It’s starting to gather down to dusk, the world smudging and blurring like a finger brushed charcoal painting. And still there’s no footsteps coming along the path and no key turning in the door. Where is he?
I try his phone again; still it goes to his insane
(Hey, hey, hey! Try again later!)
voicemail, and I leave another message. Ten seconds after I hang up, I’m at the window. When I open it, the chilled night air rushes to me like a cloying relative at a funeral, eager to console me with its coldness.
I slam the window closed. Pace back and forward, an animal
in a cage. Hating about what I’m doing, I’m about to dial the police when I hear footsteps outside, the crunch of gravel. I drop the phone and beat Gerry to the door, throwing it open and my arms around him before he’s more than a shape before me, almost screaming into his ear about much I was worried, where was he, what’s going on, what’s happened.
But his arms aren’t going around me in return, only hanging limp at his sides, and he’s not answering me. I take a step back and look at him, my husband of three months standing on the doorstep of our home as though he’s a stranger.
A thousand yard stare, no recognition. His new coat is torn and there’s something
on his shirt, smudged. His tie is gone.
“Gerry, honey, you’re scaring me. What’s happened, baby?”
I take his hand and pull him inside, trying to tell myself that the sticky wetness on his hand is not blood, no it’s not, not at all, no way, and that’s not the metallic coppery smelltaste of it making my nostrils flare.
Gerry moves forward enough so I can close the door behind him, and I slam a hand on the hall light, showering him with brightness.
He’s covered in it. Drying to burgundy and maroon, on his coat, his hands, his
face and neck.
Still the stare doesn’t see me, even when I start to strip the clothes from his body, tearing the coat away, then the shirt, my hands growing sticky as I fumble across his muscles. No injuries; the blood isn’t his, anyway.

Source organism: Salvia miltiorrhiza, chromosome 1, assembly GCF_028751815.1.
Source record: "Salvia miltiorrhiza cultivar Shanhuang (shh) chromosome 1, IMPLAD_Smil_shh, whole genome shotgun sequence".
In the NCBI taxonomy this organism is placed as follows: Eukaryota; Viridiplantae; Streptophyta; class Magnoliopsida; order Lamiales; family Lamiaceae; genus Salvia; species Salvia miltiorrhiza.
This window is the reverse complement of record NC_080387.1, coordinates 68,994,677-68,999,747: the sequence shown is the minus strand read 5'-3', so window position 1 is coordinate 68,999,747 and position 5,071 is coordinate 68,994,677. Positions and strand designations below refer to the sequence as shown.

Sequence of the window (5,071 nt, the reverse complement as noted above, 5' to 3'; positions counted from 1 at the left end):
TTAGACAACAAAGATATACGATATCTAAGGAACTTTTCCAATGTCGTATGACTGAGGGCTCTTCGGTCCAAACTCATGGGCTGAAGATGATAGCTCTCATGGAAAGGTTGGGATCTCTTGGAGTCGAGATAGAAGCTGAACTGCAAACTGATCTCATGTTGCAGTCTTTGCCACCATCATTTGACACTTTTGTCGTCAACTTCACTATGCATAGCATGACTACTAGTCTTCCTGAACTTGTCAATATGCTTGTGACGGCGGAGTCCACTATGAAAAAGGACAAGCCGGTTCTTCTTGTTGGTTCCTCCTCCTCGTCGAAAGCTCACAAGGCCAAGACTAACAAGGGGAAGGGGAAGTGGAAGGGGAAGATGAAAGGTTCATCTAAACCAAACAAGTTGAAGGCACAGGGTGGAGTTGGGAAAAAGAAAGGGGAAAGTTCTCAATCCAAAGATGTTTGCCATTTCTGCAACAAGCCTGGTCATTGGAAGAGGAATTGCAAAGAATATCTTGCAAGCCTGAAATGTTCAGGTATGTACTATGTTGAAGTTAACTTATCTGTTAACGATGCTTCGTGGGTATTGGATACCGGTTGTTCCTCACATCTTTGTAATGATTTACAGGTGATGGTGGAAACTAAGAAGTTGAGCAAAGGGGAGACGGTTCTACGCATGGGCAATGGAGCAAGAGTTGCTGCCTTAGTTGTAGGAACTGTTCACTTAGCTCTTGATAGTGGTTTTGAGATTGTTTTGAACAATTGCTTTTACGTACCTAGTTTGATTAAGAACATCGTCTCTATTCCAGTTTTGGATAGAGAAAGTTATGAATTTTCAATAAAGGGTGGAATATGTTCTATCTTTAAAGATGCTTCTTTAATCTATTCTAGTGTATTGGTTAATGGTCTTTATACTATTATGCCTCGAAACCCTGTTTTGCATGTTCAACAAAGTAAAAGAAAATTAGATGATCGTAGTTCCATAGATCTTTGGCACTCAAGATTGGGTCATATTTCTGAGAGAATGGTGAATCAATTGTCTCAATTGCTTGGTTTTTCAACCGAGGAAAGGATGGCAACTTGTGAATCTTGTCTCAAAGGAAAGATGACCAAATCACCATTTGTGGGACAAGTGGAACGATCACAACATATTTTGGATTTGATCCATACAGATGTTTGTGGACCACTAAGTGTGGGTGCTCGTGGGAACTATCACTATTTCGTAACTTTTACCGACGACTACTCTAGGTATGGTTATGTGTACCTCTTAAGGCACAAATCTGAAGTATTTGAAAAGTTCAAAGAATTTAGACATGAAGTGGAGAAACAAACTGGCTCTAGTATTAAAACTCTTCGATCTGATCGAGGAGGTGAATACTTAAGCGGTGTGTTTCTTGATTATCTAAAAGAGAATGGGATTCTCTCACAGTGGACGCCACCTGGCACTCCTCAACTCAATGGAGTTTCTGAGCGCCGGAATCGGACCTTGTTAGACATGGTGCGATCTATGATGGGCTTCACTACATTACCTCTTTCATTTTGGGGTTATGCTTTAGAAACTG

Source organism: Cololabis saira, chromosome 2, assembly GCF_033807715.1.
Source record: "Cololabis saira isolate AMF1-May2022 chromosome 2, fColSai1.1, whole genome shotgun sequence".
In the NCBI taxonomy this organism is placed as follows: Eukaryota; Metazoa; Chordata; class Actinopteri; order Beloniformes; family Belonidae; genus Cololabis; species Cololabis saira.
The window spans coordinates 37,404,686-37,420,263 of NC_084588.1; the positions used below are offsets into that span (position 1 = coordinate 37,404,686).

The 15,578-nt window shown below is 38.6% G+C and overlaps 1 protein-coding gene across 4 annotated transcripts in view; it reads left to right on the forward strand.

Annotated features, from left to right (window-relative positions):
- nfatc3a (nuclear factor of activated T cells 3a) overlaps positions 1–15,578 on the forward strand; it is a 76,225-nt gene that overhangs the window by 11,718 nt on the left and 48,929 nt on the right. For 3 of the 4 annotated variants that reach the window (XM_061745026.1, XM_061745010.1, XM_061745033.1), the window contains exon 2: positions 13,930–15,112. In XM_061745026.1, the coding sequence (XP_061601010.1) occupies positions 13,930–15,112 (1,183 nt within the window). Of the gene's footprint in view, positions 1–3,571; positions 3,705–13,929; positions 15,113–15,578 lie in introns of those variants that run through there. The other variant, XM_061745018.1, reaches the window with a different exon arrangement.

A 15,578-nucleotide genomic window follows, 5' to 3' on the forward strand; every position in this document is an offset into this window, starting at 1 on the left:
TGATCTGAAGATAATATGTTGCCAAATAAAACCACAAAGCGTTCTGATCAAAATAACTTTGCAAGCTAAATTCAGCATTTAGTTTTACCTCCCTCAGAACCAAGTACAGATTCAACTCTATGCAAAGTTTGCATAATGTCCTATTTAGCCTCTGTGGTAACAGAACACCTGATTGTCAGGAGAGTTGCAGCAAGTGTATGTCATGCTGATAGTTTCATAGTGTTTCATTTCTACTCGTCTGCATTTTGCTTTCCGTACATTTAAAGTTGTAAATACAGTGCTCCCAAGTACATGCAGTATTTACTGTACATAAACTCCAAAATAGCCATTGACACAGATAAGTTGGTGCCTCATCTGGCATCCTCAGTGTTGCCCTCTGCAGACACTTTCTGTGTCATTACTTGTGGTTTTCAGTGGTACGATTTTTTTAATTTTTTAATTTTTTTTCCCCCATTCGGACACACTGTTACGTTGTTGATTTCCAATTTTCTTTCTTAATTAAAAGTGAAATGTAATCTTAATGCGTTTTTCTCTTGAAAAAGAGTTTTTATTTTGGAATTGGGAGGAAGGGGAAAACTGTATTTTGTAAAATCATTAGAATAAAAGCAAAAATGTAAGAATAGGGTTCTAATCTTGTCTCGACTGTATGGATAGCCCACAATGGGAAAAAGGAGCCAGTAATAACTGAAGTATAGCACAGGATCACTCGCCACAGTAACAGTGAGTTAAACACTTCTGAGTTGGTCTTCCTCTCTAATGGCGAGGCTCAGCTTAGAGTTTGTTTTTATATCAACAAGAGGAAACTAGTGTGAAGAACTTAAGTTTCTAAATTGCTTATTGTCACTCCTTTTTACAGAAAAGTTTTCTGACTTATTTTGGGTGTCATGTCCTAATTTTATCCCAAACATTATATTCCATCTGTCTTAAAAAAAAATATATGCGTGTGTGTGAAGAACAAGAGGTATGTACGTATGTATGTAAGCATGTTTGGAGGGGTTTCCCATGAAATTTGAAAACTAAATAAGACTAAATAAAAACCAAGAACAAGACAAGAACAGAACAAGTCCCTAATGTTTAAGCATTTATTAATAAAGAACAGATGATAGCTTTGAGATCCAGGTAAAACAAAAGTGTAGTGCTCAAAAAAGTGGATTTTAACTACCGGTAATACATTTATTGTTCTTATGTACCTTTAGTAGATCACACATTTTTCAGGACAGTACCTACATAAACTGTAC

I’m not sure this is a good thing, but he still doesn’t answer me when I ask him what’s happened. Dear God, Gerry, have you
He’s down to his boxers when he finally moves, responding to the intimacy of my fingers if nothing else. He grabs my hands tight, finally breaks eye contact with the horizon and stares at me.
My hand caresses his cheek, trying not to see the blood on his
“Yes, it’s me. Talk to me, Gerry. What’s happened?”
He shakes his head, looking down at himself. “I did…something. I need…”
“Need what, baby? Come on. Let’s get you showered, okay? Cleaned up, get that
mess off you.”
“No. I need.” He inhales. “I need to see the news.”
I blink. It can’t be… “What? The news can wait, let’s -”
He squeezes my hands a little tighter, then releases them and turns towards the den. “No. The news. Right now.”
He shuffles out of his pants, kicking them away, putting a hand on the wall to balance, leaving a bright burgundy handprint on the cream wall.
(We painted that wall together, argued over the color, that was the only thing we argued over, the color, now look what he’s done)
But Gerry isn’t done leaving drying bloodstains over everything. He stumbles into the den and reaches across the white sofa, leaving a scream of red on the arm as he picks up his tablet. No doubt I’ll get the job of cleaning all this up before
(the police come with forensics)
the night is out.
Gerry falls into the sofa, scrolling with a stained finger, smearing it over the cream of the tablet in his hands. I open my mouth to ask what he’s looking for, but he raises his finger for quiet.
I settle for sitting next to him and watching him scroll. Zookeepers are puzzled about an apparent wolf attack on a bear yesterday – But he skims and reads past the story and several similar ones, dated about a month apart, stretching back three months or so. I realise he’s filtered the stories down to wolf and attack.
He shakes his head and drops the tablet on the end table. “Nothing. Nothing at all. Must be too early. Maybe they haven’t found him yet.”
My slap on his cheek startles him back to some sort of sense. “Listen, Gerry, if you screwed up tonight, I need to know. Right now. Where’s the car?” I squeeze his shoulder tight enough for him to want to wriggle away, but I only tighten the grip. I’ve dealt with bigger